By the time you read this, one of the best television dramas of the last decade will have completed its final act. Breaking Bad is the story of a high school teacher who morphs into a drug kingpin, whose life of quiet desperation is upended by a diagnosis of terminal cancer, and then completely rebuilt around a prideful, ruthless and bad persona. (Readers, be sufficiently warned: this article contains spoilers, though efforts have been made to limit them.) By PAUL BERKOWITZ.
In the beginning, Walter White is a devoted family man who has seemingly been dealt a crappy hand by life. His son has cerebral palsy and his younger wife is pregnant with their second child. He works as a high-school chemistry teacher and moonlights at a car wash to bring in extra money. He doesn’t command much respect at either job but he keeps plugging away at his work for the sake of his family.
At the start of our story he has just turned 50 and he doesn’t have much to show for his years. He’s pretty much going through his life on autopilot, working two thankless jobs as the sole provider. And then he is diagnosed with inoperable, terminal lung cancer. He is told that he has but a few months to live.
With nothing to lose, and desperate to provide for his family, he decides to enter the illegal, highly lucrative business of methamphetamine manufacturing. He’ll make a lot of money, and then die, or so the plan goes. Of course, this well-laid plan gangs very, very a-gley.
For starters, Walter’s foray into the illegal drug world is not clean and painless. People start to die, often brutally. He is forced to lie to his family and the lies begin to increase in frequency and scope. His heavily pregnant, long-suffering wife Skylar realises she’s being lied to and her concern for Walter’s health is replaced with mistrust and suspicion.
The deaths of various drug dealers and junkies are passed off as an acceptable price for the White family’s financial security, and Walt doesn’t mind too much that the façade of his happy family is peeling away. But two things happen: Walt’s cancer enters remission and, at some point, he makes enough money to set his family up comfortably after he passes on. And yet, he doesn’t want to stop cooking meth.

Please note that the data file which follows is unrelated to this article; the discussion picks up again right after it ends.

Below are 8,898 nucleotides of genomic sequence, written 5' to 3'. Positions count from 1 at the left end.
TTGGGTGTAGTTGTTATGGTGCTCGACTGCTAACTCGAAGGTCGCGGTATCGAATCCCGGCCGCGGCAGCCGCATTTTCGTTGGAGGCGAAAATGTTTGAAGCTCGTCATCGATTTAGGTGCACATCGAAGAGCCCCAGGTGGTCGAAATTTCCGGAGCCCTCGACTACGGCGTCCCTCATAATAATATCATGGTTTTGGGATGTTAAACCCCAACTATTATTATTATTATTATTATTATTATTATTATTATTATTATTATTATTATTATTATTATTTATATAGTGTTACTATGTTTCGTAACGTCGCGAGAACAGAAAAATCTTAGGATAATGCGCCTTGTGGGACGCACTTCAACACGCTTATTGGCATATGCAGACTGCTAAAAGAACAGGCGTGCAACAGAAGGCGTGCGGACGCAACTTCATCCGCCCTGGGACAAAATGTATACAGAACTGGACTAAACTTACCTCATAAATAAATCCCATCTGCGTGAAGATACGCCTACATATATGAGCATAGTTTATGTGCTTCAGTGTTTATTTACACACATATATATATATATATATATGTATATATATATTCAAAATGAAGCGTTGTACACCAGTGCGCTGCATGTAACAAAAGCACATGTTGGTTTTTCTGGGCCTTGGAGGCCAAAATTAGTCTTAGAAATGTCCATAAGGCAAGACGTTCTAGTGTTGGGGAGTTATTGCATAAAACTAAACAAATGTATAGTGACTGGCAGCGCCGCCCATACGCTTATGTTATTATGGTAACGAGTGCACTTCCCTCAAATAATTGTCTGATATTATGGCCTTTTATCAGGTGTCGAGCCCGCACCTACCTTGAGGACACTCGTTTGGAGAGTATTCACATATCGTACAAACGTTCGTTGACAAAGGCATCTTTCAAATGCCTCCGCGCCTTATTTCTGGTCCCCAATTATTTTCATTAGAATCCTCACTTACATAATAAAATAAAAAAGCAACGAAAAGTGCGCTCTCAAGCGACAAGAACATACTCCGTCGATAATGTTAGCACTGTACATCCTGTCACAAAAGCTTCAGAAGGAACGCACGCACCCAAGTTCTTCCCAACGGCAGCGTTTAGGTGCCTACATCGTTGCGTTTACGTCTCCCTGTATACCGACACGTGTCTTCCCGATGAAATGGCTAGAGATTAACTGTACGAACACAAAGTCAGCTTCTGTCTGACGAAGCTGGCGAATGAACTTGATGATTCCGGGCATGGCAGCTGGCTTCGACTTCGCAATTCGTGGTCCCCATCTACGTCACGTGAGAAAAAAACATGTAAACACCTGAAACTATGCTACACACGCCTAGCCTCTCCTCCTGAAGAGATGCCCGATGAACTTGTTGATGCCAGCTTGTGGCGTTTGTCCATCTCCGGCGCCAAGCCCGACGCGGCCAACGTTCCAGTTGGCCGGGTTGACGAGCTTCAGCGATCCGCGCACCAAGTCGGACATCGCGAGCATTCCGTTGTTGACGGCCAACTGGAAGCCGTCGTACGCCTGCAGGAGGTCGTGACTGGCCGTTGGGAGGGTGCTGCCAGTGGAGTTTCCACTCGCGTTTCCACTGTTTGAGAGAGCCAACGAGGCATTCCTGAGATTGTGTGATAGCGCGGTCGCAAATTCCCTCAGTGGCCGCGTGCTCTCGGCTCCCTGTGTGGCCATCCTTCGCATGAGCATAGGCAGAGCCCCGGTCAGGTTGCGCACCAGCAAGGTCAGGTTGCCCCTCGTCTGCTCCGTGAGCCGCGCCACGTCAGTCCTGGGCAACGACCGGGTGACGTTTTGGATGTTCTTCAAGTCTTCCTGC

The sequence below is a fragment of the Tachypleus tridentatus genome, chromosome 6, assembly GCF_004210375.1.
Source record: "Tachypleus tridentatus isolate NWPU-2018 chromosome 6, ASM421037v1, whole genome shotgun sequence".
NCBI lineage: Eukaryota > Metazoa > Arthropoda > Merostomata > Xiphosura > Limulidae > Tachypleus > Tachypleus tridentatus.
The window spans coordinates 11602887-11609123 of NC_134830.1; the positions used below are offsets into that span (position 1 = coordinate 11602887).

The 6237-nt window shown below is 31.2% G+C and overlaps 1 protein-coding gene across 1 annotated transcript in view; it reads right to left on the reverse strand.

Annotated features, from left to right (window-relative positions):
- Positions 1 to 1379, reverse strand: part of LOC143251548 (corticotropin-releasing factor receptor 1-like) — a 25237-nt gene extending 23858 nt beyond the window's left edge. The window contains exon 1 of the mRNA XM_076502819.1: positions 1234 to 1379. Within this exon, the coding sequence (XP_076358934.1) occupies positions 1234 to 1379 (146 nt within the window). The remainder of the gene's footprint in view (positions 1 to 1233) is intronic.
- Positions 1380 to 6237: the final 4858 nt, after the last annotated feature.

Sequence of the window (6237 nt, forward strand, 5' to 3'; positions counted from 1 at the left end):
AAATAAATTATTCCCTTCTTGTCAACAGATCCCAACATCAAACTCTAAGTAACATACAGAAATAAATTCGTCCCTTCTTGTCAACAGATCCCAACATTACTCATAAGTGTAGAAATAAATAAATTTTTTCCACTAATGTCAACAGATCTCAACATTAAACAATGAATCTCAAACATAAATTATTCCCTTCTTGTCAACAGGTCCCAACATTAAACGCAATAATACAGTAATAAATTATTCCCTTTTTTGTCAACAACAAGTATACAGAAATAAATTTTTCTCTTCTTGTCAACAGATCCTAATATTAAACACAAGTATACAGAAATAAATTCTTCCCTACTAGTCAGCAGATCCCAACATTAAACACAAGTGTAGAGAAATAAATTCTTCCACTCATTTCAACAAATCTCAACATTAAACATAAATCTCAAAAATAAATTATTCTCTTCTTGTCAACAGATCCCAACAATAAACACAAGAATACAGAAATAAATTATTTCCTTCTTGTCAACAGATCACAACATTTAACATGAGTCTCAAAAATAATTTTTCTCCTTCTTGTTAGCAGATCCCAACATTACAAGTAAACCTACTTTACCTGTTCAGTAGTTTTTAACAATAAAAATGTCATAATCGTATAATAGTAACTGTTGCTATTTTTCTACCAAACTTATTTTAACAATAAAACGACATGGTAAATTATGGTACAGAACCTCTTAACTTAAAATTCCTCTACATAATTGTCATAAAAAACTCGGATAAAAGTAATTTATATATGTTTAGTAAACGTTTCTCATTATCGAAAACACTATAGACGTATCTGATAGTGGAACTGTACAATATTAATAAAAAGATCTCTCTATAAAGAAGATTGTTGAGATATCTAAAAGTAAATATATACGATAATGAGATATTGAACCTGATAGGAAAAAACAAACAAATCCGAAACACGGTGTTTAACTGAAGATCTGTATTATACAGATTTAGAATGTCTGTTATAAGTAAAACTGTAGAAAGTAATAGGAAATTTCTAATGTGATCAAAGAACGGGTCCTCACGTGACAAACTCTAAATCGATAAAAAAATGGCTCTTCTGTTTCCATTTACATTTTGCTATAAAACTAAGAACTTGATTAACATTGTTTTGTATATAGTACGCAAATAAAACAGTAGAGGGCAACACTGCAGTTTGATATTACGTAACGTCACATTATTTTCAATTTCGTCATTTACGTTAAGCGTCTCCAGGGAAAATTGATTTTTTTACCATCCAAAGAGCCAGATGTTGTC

As the audience, we are made to realise that Walt is lying to himself about his motivations for being in the meth business. He is incredibly, scarily, good at what he does. His product is the purest drug in the business. He constructs an alter ego for himself, the shadowy Heisenberg, who is as baleful and merciless as any of the cartel bosses or hired killers in the business.
We’re given more and more pieces to the puzzle that is Walter White/Heisenberg as the series unfolds. We learn that he was a founding partner of what is now a multi-billion dollar company, that he sold his share for a pittance and that he is deeply resentful of the fortune that he lost. We realise that this simmering resentment – and his terrible pride – impels him ever higher up the drug hierarchy until he has built an empire worth millions of dollars.
Walter is played by Bryan Cranston in what is a superlative, once-in-a-lifetime performance. He was chosen for the role by director Vince Gilligan due to his ability (according to Gilligan) to make an audience sympathise with the most unlikeable characters. Cranston is able to maintain this tension throughout the series even as his character commits more and more unforgiveable crimes.
Walter White becomes an increasingly unpleasant character: manipulative, self-serving and abusive. He clings to his one justification for his behaviour – it’s all for the good of the family – even as this grows more threadbare and his self-delusion spreads. Even so, it’s hard not to feel a twinge of sympathy for him and even to support him through some of the terrible things that he does.
Much of our support for Walt is due to the considerable acting talents of Cranston (who won three back-to-back Emmys for his efforts, and will be a strong contender in next year’s Emmys). Some of the support is because we know that Breaking Bad is a morality play of sorts (Gilligan has said as much) and we have been expecting a dénouement for our anti-hero for some time.